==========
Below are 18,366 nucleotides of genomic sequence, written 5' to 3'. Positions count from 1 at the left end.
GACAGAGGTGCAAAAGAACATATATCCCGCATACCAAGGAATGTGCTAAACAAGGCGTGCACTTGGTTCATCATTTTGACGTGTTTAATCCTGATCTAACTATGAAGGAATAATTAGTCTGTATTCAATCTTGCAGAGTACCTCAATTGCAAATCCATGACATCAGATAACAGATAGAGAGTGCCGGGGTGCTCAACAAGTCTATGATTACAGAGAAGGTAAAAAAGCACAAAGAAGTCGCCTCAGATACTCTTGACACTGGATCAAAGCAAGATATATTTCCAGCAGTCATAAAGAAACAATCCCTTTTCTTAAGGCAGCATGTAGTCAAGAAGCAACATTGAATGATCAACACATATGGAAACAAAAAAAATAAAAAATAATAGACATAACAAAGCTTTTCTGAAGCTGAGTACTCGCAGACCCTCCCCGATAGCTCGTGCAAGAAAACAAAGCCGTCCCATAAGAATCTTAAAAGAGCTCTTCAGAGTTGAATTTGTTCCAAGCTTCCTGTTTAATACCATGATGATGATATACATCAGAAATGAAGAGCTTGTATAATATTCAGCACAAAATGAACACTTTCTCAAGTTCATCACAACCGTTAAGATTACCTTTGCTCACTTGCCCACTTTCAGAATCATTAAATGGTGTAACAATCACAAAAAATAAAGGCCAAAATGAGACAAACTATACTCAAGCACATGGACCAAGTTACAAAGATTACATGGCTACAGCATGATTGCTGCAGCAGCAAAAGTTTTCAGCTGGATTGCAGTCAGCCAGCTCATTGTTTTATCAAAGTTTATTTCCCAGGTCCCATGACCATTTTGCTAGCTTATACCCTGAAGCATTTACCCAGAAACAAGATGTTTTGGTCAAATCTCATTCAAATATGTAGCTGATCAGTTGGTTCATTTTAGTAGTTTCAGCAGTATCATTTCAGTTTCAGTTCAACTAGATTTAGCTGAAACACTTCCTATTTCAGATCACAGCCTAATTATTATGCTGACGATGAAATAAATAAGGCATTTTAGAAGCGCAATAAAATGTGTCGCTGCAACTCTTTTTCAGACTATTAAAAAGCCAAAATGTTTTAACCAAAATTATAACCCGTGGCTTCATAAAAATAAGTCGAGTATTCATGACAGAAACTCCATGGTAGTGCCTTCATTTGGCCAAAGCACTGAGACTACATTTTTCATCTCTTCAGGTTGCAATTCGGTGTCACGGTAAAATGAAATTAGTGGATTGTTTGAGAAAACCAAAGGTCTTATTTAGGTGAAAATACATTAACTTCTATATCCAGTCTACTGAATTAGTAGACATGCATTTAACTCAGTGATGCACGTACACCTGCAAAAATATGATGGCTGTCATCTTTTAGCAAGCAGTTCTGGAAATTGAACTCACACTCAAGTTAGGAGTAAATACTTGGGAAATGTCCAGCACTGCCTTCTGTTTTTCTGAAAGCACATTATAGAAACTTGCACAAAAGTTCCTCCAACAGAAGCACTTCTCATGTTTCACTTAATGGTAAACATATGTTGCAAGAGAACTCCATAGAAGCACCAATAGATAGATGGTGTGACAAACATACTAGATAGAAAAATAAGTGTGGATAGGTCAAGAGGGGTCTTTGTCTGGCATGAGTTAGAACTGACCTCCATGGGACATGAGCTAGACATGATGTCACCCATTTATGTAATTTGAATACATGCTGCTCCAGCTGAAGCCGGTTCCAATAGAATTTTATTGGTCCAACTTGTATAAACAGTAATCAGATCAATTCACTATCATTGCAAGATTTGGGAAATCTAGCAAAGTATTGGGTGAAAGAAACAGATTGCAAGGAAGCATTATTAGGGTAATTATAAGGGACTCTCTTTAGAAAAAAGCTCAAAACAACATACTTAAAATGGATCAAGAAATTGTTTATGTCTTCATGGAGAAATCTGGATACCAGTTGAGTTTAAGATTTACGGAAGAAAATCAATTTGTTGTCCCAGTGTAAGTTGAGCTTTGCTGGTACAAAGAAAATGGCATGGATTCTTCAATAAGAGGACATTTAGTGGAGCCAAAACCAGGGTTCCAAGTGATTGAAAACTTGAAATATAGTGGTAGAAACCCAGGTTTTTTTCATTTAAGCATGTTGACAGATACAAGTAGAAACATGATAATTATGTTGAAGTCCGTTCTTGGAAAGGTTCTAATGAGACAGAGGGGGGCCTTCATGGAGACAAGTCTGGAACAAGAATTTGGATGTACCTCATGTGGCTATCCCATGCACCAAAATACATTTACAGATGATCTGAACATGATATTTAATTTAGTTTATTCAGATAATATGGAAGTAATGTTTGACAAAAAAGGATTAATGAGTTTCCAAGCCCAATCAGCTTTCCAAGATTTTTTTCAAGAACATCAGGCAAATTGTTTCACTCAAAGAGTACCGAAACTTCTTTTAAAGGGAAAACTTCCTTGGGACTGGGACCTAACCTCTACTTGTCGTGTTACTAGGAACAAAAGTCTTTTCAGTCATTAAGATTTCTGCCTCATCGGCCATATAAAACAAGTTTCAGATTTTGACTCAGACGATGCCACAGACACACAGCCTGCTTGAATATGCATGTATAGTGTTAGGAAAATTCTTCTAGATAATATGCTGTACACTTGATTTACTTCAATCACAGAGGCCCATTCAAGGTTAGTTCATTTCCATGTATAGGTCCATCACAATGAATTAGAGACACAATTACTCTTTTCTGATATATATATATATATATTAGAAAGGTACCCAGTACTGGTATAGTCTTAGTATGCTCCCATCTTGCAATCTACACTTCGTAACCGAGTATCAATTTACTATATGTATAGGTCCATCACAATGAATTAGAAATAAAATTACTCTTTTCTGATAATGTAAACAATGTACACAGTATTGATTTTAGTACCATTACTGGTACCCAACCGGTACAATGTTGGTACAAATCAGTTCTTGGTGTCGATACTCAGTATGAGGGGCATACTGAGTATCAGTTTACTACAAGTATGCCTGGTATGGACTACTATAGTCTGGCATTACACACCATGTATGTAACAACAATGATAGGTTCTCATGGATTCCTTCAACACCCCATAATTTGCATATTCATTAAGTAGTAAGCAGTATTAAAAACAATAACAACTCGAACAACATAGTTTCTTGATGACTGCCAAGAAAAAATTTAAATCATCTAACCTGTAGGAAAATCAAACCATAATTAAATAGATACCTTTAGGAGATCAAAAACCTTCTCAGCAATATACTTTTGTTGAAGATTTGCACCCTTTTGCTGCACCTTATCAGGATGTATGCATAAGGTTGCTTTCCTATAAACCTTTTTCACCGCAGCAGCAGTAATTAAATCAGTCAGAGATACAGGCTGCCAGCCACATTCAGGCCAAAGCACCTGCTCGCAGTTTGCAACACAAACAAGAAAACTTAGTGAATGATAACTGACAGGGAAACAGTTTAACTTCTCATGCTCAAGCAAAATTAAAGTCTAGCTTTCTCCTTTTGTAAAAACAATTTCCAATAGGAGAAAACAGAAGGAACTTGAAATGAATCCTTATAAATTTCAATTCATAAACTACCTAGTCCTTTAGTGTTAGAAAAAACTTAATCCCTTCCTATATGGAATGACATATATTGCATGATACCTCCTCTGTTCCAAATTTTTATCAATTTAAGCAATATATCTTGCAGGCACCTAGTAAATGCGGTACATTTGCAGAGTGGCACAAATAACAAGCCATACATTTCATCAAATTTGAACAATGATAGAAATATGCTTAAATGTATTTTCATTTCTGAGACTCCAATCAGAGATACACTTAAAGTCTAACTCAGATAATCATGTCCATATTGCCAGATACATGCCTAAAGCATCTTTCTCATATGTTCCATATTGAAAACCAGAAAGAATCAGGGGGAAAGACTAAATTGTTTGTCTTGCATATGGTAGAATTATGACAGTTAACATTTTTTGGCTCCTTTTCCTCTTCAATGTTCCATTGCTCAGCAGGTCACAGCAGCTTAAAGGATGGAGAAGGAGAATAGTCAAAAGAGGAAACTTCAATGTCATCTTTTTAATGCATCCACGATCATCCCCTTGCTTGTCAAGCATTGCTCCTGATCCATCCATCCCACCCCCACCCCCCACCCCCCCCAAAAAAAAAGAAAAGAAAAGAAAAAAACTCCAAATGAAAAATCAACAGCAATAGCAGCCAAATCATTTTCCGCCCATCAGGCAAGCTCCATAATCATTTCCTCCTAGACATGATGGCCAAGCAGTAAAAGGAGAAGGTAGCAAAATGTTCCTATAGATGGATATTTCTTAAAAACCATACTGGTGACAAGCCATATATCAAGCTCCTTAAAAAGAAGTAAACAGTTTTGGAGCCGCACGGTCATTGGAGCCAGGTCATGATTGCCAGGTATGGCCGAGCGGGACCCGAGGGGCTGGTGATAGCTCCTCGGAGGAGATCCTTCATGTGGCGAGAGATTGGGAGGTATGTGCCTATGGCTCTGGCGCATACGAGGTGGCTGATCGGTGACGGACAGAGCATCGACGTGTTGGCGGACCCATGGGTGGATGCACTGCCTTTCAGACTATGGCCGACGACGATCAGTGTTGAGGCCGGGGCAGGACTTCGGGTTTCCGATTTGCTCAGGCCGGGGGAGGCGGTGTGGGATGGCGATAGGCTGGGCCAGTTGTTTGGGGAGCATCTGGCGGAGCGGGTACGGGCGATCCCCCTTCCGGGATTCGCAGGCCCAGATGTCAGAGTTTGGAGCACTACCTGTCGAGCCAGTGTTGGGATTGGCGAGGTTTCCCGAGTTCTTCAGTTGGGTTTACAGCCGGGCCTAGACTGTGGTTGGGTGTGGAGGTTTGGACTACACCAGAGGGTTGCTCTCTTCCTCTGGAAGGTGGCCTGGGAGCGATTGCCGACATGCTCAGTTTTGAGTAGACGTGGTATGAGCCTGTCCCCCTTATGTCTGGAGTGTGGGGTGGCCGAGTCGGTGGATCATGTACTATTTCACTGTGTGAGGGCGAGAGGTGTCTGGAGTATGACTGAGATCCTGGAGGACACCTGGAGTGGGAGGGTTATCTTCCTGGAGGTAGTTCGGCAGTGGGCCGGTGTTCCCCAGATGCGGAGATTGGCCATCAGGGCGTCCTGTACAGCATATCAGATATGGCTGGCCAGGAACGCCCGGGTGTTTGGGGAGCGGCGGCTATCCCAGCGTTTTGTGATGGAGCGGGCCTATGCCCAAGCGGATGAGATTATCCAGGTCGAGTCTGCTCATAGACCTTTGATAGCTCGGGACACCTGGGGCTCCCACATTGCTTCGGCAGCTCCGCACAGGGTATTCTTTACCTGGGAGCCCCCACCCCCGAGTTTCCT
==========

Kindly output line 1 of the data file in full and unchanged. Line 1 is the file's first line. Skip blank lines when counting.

Below are 18,366 nucleotides of genomic sequence, written 5' to 3'. Positions count from 1 at the left end.